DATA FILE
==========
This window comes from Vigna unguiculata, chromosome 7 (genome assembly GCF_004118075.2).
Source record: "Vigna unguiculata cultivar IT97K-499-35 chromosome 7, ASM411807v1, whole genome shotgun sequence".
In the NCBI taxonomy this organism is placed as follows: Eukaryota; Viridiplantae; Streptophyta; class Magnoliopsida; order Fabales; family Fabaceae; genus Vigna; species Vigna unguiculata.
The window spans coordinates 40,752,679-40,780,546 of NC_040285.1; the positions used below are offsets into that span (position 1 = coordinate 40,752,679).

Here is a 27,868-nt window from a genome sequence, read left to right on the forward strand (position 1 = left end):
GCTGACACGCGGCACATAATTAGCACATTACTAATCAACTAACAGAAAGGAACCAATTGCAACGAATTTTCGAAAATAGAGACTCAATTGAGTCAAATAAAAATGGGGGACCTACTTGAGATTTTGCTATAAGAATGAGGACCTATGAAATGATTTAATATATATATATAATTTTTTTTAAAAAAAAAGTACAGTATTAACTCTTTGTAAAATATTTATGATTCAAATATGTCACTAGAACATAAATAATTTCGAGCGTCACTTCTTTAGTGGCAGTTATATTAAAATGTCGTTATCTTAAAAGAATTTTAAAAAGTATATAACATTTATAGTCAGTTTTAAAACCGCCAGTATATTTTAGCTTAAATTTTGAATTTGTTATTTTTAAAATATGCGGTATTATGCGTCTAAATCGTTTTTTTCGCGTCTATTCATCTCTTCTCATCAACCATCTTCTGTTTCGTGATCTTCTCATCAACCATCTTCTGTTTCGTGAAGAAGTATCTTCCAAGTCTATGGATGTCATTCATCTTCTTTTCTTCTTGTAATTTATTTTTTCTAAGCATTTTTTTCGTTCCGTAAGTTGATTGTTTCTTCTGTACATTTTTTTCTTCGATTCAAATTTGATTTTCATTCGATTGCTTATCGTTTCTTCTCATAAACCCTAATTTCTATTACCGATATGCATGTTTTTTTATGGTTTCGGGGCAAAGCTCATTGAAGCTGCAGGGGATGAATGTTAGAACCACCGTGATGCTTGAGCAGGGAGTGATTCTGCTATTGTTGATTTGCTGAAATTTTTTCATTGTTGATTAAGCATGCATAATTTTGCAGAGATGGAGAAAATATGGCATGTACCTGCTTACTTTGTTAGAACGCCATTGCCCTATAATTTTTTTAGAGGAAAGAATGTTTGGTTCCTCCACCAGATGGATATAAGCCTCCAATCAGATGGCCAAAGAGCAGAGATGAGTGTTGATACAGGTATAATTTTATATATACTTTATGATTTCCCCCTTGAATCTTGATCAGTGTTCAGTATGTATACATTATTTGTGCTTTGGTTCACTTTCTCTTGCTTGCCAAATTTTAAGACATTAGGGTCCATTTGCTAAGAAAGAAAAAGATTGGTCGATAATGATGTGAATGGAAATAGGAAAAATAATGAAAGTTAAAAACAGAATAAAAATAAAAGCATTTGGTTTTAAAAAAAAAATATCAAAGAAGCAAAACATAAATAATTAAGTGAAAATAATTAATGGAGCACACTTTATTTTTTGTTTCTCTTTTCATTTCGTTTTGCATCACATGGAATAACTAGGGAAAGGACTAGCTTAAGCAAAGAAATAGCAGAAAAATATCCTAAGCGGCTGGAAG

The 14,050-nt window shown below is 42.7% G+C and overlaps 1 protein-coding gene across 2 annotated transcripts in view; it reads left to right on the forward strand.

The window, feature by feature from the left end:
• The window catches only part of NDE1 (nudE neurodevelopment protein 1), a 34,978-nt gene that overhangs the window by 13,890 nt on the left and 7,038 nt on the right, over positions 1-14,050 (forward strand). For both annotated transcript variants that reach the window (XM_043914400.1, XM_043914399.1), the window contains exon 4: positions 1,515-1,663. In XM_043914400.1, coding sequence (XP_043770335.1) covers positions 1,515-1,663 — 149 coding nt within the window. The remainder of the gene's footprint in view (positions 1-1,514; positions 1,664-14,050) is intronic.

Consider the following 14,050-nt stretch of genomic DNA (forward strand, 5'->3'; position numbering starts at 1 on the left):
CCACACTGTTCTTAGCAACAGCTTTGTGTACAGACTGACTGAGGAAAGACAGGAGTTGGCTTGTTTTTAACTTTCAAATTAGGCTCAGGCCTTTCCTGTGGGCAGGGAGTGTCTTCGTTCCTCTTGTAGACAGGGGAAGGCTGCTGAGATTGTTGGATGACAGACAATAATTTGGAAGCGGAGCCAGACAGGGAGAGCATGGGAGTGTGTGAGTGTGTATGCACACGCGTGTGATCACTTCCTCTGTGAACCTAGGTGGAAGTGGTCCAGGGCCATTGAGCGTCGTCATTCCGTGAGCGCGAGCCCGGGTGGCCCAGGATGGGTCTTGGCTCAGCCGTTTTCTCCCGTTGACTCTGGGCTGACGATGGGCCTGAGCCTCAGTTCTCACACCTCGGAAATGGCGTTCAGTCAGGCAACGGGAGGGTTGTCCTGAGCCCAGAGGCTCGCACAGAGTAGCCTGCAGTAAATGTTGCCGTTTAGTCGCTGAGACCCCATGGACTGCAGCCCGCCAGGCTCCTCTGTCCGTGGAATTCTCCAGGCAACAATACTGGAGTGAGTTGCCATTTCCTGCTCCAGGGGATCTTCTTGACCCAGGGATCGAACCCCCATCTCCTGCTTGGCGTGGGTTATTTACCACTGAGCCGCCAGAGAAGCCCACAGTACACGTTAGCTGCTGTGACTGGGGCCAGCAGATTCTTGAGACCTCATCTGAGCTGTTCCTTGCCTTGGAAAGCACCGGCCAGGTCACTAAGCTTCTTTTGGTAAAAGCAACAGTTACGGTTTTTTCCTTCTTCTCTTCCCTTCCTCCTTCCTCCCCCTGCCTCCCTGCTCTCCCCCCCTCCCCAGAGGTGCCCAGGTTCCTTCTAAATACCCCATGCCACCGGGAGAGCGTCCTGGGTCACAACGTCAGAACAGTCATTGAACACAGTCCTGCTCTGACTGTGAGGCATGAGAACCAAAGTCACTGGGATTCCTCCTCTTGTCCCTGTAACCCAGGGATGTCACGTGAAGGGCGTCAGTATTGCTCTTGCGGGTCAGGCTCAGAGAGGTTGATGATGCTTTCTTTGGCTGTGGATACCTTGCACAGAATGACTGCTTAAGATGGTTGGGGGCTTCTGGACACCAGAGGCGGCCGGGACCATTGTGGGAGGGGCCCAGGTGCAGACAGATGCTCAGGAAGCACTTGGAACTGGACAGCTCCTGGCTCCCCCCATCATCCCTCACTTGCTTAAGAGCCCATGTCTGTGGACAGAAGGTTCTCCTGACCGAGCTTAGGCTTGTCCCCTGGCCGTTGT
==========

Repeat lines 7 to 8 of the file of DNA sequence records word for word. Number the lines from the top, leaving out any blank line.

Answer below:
The 14,050-nt window shown below is 42.7% G+C and overlaps 1 protein-coding gene across 2 annotated transcripts in view; it reads left to right on the forward strand.

The window, feature by feature from the left end: